On this day in 1850 Honore de Balzac died, at the age of fifty-one. Balzac's last months were as tumultuous as all the others, and as brimming with life as anything in his seventeen-volume Human Comedy. The Polish Countess with whom he had been corresponding for sixteen years had pledged to marry him, contingent upon her husband's death, and she was now, technically, available. But wary of Balzac's debts, family, deceptions and appetites -- and lied to, said Balzac, by her sister, a "two-legged bottle of vinegar" who made up stories about his liaisons -- Countess Hanska had cooled. Balzac was on his last legs by the time she had warmed again, but he rushed to her estate (this may not be the correct term: 21,000 acres, 3000 serfs (counting just males), 300 servants, its own orchestra and hospital) with a hope for more than marriage: "If I don't achieve greatness by La Comédie Humaine," he wrote his sister, "I shall at least achieve it in this if it comes off."
Balzac took with him four-dozen pairs of gloves for Countess Hanska's beautiful hands. Eugene de Rastignac, one of Balzac's most famous and recurring characters -- like Balzac at one time, Rastignac was a law student, and a provincial come to Paris with big dreams -- had learned such life-lessons in Père Goriot: "I know two pairs of his trousers," Rastignac liked to say of his tailor, "that have each made matches worth twenty thousand francs a year." "All Paris is his," writes Balzac, or is any young man's, so equipped:
Oh, age when everything shines and flames and glitters! Age of joyful strength that no one makes the most of, neither man nor woman! No man unfamiliar with the left bank of the Seine, between the Rue Saint-Jacques and the Rue des Saints-Pères, knows a thing about human life!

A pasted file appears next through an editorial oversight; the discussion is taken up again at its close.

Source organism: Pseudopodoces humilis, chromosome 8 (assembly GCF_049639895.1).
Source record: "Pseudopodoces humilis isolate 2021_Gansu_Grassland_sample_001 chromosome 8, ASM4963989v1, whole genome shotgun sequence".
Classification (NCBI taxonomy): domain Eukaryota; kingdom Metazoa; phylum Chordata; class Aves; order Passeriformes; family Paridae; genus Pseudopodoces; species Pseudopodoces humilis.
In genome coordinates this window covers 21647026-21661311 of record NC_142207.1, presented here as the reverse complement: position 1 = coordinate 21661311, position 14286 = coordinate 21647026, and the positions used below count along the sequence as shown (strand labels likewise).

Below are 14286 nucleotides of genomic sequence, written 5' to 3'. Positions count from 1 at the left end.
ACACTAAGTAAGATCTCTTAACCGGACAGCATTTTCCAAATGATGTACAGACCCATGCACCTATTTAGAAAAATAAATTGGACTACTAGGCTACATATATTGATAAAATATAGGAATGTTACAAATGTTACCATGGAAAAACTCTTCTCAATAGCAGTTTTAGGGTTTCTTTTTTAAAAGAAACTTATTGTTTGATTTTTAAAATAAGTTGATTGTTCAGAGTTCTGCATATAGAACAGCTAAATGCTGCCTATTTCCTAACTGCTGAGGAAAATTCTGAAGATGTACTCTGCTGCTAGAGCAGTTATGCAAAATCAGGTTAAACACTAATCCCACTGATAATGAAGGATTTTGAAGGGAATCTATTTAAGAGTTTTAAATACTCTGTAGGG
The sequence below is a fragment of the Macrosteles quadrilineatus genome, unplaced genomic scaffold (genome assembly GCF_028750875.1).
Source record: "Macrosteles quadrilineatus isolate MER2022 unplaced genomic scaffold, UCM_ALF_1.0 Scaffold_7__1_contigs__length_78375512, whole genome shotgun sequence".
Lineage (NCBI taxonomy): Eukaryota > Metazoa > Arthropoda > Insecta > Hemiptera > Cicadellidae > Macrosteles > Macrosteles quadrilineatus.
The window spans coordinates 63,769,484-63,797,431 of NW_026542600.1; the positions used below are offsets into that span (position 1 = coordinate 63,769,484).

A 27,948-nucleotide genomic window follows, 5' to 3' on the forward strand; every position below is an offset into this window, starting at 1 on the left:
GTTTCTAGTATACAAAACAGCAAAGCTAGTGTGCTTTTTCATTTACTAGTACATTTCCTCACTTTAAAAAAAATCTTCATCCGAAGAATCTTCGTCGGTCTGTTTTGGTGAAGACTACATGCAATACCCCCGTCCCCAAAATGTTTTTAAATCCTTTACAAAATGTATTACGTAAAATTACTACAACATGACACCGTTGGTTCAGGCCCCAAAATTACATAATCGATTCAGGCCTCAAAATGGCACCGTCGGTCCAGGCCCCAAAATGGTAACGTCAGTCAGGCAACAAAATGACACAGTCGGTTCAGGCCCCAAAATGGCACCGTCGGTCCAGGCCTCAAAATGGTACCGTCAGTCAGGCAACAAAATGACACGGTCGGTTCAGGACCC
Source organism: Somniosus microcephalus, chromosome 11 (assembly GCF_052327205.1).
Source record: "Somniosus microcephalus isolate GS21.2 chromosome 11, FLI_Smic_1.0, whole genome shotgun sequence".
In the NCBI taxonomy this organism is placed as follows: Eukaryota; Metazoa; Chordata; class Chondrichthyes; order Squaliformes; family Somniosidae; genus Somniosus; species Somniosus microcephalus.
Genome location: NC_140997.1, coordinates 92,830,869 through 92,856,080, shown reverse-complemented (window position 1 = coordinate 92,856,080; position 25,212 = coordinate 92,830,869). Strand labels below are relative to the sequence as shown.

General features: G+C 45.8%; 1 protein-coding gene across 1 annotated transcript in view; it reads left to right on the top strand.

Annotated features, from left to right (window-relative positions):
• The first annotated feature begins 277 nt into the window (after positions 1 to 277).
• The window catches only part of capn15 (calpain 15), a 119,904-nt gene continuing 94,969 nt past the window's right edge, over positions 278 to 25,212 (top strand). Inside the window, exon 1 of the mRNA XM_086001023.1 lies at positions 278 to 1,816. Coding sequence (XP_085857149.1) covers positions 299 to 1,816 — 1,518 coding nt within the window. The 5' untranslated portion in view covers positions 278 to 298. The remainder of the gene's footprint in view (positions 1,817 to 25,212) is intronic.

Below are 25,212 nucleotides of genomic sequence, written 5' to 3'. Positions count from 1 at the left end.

Balzac had spent, says one biographer, "most of his adult life teetering between extremes of wealth and poverty." Whether by personality or need -- one of his wild, bankrupting schemes was to turn the land around his house in Paris into a pineapple farm -- he wrote incessantly. His doctor attributed his death to a weak heart done in by a lifetime of all-night writing and coffee-drinking; Balzac himself believed that everyone has a finite store of vital fluid, which diminished with each action or desire, and so a man of his appetites was doomed to die early. In any case, he had just five months of marriage to Countess Hanska -- in post-Revolution Paris, which was not particularly welcoming to yet more nobility.
He was buried on a hillside in Père Lachaise cemetery, at a spot near that upon which young Rastignac stood at the end of Père Goriot, shedding "the last tear of his youth" at old Goriot's burial:
He went a few paces further, to the highest point of the cemetery, and looked out over Paris and the windings of the Seine; the lamps were beginning to shine on either side of the river. His eyes turned almost eagerly to the space between the column of the Place Vendome and the cupola of the Invalides; there lay the shining world that he had wished to reach. He glanced over that humming hive, seeming to draw a foretaste of its honey, and said magniloquently:
"Henceforth there is war between us."
And by way of throwing down the glove to Society, Rastignac went to dine with Mme. de Nucingen.
Balzac liked to walk at night through Paris -- as Dickens did through London, during some of the same years. Like Dickens, he would travel both mean and middle class streets, looking for the 2000 characters that people his "social history" novels. He would have known that, under Parisian law at the time, the arrest of debtors between sunset and sunrise was prohibited.